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News Admin
 
Date
 28/07/2006
News Provider
 Mahamad Rodzi Abdul Ghani
News Source
 Reuters
Headline
 Health experts want trans fat levels on food labels

28/706 LONDON (Reuters) - Food labels should list the amount of trans fat along with cholesterol and saturated fat so consumers can make healthier choices to reduce their risk of heart disease, British public health experts said on Friday.

Trans fat, which is found in some margarines, fast food, biscuits, cakes and pastry, increases the shelf life of foods.

But it also raises low density lipoprotein (LDL), or bad cholesterol, in the blood and cuts the amount of high density lipoprotein or good cholesterol.

Robert Clarke and Sarah Lewington, of the University of Oxford in England, believe Britain and other European countries should follow the example of the United States where the content of trans fat and cholesterol content is provided on food labels.

"If consumers knew what was in their food it would help them make more healthier food choices that could lower their LDL and reduce their risk of heart disease and stroke," Clarke said in an interview.

"There should be mandatory information about the content of the food we eat," he added.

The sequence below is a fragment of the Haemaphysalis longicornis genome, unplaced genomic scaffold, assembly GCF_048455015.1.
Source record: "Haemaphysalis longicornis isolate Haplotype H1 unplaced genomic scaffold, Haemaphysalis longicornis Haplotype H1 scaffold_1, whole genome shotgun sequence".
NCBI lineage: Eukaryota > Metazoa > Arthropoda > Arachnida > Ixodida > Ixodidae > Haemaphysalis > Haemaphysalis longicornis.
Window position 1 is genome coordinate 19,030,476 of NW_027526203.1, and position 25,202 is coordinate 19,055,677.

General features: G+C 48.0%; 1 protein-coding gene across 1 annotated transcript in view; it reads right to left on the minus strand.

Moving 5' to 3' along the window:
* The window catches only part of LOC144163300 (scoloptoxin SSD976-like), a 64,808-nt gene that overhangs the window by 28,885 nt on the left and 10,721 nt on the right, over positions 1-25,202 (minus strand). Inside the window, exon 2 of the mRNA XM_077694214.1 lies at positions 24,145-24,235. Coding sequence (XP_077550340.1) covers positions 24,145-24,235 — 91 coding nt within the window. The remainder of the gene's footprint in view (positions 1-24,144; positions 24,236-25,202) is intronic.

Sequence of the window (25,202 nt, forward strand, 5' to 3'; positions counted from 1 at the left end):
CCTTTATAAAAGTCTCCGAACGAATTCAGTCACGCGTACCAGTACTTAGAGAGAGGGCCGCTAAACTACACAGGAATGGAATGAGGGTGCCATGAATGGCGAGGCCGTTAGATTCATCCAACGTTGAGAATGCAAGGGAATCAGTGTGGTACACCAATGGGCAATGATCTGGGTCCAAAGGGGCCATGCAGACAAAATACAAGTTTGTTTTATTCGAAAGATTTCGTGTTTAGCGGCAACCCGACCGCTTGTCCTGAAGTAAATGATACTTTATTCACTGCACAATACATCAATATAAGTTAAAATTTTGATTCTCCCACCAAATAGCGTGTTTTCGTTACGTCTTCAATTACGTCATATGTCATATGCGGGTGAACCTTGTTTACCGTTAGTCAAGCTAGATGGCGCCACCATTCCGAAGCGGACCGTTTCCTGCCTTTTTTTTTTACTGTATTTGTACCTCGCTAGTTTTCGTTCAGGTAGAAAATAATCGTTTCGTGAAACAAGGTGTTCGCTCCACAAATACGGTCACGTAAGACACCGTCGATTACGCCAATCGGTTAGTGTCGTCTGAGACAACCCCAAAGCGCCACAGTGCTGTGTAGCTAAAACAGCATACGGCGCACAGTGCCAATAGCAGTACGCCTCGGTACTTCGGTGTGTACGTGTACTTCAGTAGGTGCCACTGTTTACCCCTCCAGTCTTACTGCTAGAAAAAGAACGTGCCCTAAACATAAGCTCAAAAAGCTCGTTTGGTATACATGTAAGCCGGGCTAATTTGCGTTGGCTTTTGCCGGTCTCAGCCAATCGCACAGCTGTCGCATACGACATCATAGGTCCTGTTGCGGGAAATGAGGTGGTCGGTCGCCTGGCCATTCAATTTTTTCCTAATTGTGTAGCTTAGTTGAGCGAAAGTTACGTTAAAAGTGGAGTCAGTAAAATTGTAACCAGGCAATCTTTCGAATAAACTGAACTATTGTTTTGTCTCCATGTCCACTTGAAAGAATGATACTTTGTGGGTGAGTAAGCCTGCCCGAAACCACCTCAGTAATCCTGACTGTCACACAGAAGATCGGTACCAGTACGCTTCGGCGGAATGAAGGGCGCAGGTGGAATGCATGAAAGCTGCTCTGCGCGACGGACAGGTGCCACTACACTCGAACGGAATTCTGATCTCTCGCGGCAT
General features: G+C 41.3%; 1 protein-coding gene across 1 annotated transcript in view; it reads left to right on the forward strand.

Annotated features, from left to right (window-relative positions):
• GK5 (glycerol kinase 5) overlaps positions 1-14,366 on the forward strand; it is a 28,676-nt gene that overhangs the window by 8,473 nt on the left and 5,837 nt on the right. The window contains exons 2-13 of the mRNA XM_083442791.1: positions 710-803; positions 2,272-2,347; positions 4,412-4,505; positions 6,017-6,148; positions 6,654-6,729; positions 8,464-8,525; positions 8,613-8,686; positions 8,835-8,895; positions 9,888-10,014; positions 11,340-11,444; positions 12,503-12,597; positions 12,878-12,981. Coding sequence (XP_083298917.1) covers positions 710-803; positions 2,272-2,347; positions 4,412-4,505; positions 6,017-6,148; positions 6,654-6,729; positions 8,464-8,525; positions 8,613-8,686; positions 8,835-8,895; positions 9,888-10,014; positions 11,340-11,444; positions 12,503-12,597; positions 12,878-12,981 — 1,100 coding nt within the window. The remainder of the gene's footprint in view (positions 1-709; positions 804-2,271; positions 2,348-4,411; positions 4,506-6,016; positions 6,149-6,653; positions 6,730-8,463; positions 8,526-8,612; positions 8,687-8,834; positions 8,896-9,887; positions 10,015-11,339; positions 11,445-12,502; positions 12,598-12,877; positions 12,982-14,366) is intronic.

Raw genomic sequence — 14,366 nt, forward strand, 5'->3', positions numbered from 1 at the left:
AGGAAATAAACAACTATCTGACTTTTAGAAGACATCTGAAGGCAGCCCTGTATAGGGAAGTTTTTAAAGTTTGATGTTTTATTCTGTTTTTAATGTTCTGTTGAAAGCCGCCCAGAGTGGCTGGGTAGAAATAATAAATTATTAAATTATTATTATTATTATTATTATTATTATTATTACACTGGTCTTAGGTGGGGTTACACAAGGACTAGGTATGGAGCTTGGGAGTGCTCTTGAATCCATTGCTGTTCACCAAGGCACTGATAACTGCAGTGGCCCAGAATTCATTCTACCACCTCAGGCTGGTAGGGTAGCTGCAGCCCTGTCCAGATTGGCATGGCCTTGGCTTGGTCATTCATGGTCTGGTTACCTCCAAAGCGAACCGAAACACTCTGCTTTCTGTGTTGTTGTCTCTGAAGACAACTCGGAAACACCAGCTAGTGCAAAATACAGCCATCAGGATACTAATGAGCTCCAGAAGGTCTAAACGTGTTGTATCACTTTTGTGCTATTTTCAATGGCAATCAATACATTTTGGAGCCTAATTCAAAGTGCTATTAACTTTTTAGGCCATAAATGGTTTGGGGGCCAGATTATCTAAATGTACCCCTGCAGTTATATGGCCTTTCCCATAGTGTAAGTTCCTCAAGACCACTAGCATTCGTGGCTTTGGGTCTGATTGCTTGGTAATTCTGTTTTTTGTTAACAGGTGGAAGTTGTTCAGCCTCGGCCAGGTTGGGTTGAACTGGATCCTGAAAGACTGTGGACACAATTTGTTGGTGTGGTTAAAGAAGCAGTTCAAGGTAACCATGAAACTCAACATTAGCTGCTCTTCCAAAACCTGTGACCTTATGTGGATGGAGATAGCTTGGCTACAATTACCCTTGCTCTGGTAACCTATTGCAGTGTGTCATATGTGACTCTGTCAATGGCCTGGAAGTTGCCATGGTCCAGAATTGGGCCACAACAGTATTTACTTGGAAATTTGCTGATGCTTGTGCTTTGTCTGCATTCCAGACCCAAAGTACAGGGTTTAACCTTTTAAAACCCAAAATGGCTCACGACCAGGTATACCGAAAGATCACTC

Consumers are advised to eat a healthy, balanced diet consisting of plenty of fruits and vegetables and to cut down on foods high in saturated and trans fat to reduce their odds of developing coronary heart disease.

The majority of trans fat is produced when liquid oils are made into solid fats such as shortening and hard margarine. Saturated fats also raise LDL and are important in determining blood cholesterol levels.

Meat products, butter and lard, hard cheese, cream, and coconut and palm oil are high in saturated fats.

In an editorial in the British Medical Journal Clarke and Lewington said Denmark introduced legislation in 2004 that virtually eliminated trans fat and had no effect on the quality, cost or availability of foods.

"The UK Food Standards Agency is currently pressing for revision of the European directive that governs the content and format of nutrition labels on foods marketed in the United Kingdom and other European countries, so that these fats are labelled," they added.

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